In 2016, Seth recommended "Pattern Recognition" by William Gibson and said...
Chock full of images and ideas that will stick with you for months.
Seth also recommended the book again in 2019 and said:
In most cases where brands have been built, the brand has:
1. Served users who care about origin and elegance. They resist the idea of buying the cheaper commodity, because telling themselves they have the real one creates personal value. Beyond that, these users have the sensitivity (or taste) to be able to tell the difference between the real one and the knock off. Cayce Pollard (the fictional heroine of Gibson’s Pattern Recognition) only wears an authentic MA-1 jacket (you can buy a real life version right here). Her narrative about sensitivity, origin and authenticity makes the jacket worth the $675, even though she knows she could buy the knock off for 10% of that artificially high price.
2. Served users who care about status. The status of ‘people like us do things like this.’ These users know that their peers will recognize the invisible products they’re carrying, and this recognition is worth far more than the product itself costs.
What others thought about "Pattern Recognition"
3.9 rating based on 43,489 ratings (all editions)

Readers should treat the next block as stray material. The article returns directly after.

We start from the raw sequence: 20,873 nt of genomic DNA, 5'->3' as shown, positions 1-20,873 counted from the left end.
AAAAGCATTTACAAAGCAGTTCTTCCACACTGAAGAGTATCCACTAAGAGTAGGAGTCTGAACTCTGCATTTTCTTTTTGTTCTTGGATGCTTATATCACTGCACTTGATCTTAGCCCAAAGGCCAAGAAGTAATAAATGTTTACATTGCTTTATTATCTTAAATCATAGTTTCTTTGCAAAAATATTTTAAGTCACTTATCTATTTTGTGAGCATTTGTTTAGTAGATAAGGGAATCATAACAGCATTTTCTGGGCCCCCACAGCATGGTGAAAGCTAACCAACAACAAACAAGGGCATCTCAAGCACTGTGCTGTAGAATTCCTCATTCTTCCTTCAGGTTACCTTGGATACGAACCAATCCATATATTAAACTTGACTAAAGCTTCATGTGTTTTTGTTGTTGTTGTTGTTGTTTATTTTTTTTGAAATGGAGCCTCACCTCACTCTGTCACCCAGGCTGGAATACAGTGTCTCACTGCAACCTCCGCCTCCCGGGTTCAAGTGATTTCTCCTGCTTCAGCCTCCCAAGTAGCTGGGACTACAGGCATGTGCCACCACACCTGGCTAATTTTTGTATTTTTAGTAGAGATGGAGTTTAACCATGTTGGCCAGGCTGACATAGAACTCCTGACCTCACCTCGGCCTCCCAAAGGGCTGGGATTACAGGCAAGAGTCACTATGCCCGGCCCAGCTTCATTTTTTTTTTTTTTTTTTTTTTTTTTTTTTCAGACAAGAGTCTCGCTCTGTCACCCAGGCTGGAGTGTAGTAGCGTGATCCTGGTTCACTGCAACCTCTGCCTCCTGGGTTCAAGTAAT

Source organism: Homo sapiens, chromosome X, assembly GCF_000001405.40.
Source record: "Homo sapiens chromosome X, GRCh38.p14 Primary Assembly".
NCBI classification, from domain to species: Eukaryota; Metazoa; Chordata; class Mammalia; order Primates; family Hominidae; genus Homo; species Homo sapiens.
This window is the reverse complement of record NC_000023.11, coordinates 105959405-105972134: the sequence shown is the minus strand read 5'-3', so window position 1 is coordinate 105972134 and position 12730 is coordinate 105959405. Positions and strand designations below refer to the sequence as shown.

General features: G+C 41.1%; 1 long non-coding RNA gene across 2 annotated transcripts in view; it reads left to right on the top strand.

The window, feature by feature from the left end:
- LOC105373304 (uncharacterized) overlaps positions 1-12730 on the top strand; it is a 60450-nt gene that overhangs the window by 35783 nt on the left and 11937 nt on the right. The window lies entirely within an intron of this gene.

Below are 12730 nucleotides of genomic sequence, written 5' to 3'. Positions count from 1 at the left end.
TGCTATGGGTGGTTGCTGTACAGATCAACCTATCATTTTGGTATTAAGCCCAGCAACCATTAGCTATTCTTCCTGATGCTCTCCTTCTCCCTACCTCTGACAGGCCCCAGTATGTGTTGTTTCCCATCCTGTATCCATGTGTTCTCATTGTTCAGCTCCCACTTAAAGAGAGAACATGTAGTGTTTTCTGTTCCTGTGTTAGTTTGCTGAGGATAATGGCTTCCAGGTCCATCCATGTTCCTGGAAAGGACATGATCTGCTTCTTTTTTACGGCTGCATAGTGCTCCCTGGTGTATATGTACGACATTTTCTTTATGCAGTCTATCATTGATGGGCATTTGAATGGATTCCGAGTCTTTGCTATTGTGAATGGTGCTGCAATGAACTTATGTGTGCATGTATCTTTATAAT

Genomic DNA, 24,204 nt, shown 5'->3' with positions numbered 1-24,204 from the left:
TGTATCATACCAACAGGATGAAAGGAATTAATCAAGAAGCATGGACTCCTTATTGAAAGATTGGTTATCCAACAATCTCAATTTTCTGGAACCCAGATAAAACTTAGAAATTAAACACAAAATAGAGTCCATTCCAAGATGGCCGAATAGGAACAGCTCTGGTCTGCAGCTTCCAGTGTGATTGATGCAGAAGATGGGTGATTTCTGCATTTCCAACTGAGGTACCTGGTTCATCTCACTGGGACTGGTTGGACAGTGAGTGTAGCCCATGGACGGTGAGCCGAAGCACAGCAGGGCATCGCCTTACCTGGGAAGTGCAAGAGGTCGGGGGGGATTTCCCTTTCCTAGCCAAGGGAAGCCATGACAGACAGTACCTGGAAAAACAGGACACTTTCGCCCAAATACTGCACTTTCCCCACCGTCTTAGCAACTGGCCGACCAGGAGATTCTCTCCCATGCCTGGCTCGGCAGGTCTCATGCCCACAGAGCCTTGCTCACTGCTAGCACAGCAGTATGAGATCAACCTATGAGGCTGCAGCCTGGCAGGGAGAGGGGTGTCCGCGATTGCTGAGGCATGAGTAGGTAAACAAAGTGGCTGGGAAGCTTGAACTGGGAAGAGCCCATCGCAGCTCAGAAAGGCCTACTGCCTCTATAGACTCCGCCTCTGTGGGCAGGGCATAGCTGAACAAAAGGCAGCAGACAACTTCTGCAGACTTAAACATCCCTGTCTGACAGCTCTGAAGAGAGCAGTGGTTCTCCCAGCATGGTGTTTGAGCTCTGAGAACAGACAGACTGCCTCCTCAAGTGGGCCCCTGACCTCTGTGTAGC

Author(s): Publisher: Berkley Books
Cayce Pollard is an expensive, spookily intuitive market-research consultant. In London on a job, she is offered a secret assignment: to investigate some intriguing snippets of video that have been appearing on the Internet. An entire subculture of people is obsessed with these bits of footage, and anybody who can create that kind of brand loyalty would be a gold mine for Cayce's client. But when her borrowed apartment is burgled and her computer hacked, she realizes there's more to this project than she had expected.
Still, Cayce is her father's daughter, and the danger makes her stubborn. Win Pollard, ex-security expert, probably ex-CIA, took a taxi in the direction of the World Trade Center on September 11 one year ago, and is presumed dead. Win taught Cayce a bit about the way agents work. She is still numb at his loss, and, as much for him as for any other reason, she refuses to give up this newly weird job, which will take her to Tokyo and on to Russia. With help and betrayal from equally unlikely quarters, Cayce will follow the trail of the mysterious film to its source, and in the process will learn something about her father's life and death.
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